Thursday, February 5, 2015

Review of the 'Crazy in Love' series by Lauren K. McKellar


The problem with crazy is that crazy, by itself, has no context. It can be good crazy, bad crazy ... or crazy crazy—like it was when my ex-boyfriend sung about me on the radio.

Eighteen-year-old Kate couldn’t be more excited about finishing high school and spending the summer on tour with her boyfriend’s band. Her dad showing up drunk at graduation, however, is not exactly kicking things off on the right foot—and that’s before she finds out about his mystery illness, certain to end in death. 

A mystery illness that she could inherit. 

Kate has to convince everyone around her that her father is sick, not crazy. But who will be harder to convince? Her friends? Or herself?

The Problem With Crazy is a story about love and life; about overcoming obstacles, choosing to trust, and learning how to make the choices that will change your life forever.

**My thoughts**

I almost never give a book a full five stars, but this one is definitely worthy. I feel like Lauren absolutely captured the craziness that goes on inside one's head when faced with a parent who is mentally ill, especially when it is a condition that could be inherited. For me, it is Alzheimer's. I may be twice Kate's age, but I swear I have gone through every single thought and negotiation that she does.

Kate has a lot of on her plate, with the tour and her friends. I am madly in love with her mystery man, who teaches her that life is short and worth enjoying every moment. There is so much growth in her over the course of this book. I feel like readers can learn so much from her story, about life and about tolerance.

I did pretty much guess the trajectory of this book, but it was well done and worth following the path. I definitely needed some tissues.

The only thing I had a hard time with was believing that Kate was only 18 years old. I understand that the drinking age is lower in Australia, so that satisfied the legal partying. I just have a hard time believing that a girl in high school can pull off setting up a tour for her boyfriend's band on such a high level. I was also impressed that she could pull off another significant event in the book. I also realize that Kate's situation with her family is one that not many 18 year-olds face, so that could also add to the air of maturity that I felt coming from her.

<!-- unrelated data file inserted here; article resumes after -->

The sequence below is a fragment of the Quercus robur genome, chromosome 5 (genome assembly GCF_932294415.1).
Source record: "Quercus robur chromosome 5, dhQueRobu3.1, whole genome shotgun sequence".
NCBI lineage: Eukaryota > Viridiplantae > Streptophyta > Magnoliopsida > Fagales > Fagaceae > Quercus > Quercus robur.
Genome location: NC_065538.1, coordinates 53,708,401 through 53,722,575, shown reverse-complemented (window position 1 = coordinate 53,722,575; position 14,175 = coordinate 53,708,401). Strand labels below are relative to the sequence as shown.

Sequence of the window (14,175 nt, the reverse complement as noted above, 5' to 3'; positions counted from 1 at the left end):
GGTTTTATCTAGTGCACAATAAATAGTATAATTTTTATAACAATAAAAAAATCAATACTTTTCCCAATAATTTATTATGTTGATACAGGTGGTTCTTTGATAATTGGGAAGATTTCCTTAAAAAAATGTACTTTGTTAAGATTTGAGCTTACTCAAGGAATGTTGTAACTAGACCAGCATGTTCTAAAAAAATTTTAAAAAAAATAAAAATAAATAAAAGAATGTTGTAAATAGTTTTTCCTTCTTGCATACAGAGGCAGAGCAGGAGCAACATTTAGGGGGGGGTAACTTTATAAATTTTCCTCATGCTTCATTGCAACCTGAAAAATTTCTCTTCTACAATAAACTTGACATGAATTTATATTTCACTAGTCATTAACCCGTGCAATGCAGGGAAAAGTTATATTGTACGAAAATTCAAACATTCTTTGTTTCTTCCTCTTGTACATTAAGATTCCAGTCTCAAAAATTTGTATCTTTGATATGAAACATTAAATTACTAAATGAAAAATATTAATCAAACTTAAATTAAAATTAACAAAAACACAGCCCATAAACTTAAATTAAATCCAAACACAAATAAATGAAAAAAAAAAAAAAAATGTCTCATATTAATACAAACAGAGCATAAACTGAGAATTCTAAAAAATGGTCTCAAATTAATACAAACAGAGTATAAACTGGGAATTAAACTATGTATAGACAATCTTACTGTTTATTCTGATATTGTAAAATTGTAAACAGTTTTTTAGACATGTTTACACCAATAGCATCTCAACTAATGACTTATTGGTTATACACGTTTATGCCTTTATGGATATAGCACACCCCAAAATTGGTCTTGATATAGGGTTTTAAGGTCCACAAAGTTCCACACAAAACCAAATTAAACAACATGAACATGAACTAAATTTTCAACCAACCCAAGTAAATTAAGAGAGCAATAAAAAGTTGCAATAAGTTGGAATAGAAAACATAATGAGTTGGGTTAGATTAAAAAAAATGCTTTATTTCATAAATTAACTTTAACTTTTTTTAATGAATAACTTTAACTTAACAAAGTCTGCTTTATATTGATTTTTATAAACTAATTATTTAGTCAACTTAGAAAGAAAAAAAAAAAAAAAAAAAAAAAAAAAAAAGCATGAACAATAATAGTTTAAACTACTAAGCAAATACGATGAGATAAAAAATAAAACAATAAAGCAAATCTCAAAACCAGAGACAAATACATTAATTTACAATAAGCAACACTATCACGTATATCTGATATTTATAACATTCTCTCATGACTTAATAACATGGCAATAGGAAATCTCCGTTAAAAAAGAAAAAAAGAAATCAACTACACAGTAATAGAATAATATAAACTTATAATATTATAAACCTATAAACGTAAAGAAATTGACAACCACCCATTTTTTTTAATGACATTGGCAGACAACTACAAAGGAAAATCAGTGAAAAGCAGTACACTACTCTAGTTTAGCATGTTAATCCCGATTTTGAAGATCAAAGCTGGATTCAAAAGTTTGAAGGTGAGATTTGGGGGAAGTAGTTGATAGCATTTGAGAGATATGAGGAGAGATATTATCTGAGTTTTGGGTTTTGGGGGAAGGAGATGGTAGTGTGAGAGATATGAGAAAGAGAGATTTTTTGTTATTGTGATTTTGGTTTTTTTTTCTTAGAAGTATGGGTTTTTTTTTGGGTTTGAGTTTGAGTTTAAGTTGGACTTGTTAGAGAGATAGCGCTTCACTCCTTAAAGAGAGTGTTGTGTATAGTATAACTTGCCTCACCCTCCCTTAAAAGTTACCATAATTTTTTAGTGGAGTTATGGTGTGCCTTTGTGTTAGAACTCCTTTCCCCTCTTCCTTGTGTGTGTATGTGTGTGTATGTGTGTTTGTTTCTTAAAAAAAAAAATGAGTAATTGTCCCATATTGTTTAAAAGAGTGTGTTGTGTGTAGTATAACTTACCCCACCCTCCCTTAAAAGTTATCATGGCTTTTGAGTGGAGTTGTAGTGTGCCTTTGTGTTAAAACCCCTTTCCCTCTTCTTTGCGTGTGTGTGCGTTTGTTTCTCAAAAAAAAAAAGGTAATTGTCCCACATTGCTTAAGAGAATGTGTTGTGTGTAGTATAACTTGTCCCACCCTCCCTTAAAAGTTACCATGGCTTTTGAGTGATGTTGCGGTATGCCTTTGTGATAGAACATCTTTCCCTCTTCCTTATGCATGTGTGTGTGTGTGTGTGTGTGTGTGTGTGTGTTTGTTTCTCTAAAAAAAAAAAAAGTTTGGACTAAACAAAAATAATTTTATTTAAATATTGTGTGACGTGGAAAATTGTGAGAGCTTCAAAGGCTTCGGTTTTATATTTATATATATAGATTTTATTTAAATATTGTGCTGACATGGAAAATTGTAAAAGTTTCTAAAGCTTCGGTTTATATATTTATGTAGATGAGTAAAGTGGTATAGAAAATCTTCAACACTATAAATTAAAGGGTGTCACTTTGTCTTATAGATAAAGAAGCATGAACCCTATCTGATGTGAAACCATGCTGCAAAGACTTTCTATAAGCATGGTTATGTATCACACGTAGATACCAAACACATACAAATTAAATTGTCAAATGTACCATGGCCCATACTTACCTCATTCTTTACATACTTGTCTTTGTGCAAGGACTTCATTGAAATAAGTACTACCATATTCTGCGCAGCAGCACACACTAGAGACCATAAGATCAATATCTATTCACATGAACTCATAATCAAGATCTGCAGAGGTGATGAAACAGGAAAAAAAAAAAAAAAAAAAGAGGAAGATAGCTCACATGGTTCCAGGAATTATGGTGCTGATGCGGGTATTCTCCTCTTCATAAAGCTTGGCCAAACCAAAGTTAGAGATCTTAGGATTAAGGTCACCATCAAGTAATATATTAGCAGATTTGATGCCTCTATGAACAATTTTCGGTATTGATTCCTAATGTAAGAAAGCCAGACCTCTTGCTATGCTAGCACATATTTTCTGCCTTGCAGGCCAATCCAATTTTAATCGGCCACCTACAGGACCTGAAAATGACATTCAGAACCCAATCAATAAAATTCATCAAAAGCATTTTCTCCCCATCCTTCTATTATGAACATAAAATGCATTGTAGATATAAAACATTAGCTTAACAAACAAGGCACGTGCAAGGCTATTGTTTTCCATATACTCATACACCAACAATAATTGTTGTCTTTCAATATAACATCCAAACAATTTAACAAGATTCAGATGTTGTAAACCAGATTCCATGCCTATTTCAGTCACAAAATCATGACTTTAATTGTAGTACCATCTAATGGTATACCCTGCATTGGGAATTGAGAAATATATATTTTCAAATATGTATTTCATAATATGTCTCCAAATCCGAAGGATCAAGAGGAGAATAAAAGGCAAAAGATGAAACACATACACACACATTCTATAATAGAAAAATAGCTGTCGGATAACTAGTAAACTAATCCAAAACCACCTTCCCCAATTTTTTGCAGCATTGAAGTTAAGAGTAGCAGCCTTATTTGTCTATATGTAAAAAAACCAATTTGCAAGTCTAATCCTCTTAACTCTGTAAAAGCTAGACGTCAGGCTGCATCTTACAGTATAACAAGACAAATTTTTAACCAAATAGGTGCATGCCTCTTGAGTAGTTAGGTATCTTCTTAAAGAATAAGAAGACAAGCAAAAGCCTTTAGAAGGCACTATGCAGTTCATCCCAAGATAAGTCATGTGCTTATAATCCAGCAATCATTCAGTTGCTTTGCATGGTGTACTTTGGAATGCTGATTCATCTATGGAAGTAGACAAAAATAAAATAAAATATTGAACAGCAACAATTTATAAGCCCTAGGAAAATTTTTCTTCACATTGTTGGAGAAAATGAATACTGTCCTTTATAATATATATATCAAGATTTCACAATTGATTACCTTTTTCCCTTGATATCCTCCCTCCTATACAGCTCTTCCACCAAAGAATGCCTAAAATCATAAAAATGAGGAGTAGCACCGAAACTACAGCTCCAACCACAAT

Regardless, I have already been recommending this book to some my friends, especially those who have been through similar health issues with their loved ones. I know that Kate's story is going to be continued later on in this series. I will definitely need to read it, to check on her, and to make sure she is doing okay.

Book links


Seven shots

Five siblings

Two boys

One heartbeat …


Stacey is good at pretending.

She pretends that the boy she's in love with doesn't exist.

She pretends that she's happy to live and die in this small town.

She pretends that her life is carefree while her best friend's life crumbles before her very eyes.

But Stacey's got a secret ...

And it's going to ruin everything,

**My thoughts**

We met Stacey in the first book, as she is Kate's best friend. You just got the sense that there was more to her story, but the focus had to be on Kate. And wow, does Stacey have a doozy of a problem of her own!

This story takes place during the same time period as the first book, only it is told from Stacey's point-of-view, of course. You better understand some of her reactions from the first story and develop new opinions about this crazy party girl. Those who seem to be seeking so much attention usually have good reason for it.

I did not relate as well to this one, but was still emotionally pulled and required a couple of tissues while reading it. I think Stacey ends up growing up more than Kate does. This book reminded me of the necessity of having at least one close friend and again to not take family for granted.

Eleven Weeks can stand on its own, as it focuses on Stacey's story. I would recommend reading The Problem With Crazy first, though. It will help you to better understand why Stacey isn't relying on Kate as much as she should. Also, Weeks does contain spoilers of some significant plot points of Problem, as the stories occur simultaneously. You won't be sorry for reading them both.

Book links

About the Author

Lauren K. McKellar is an author and editor. Her debut novel, Finding Home, was released through Escape Publishing on October 1, 2013, and her second release, NA Contemporary Romance The Problem With Crazy, is self-published, and is available now. She loves books that evoke emotion, and hope hers make you feel.

Lauren lives by the beach in Australia with her husband and their two dogs. Most of the time, all three of them are well behaved.

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1 comment:

  1. Thank you SO MUCH for having me and for reading! I so appreciate it :)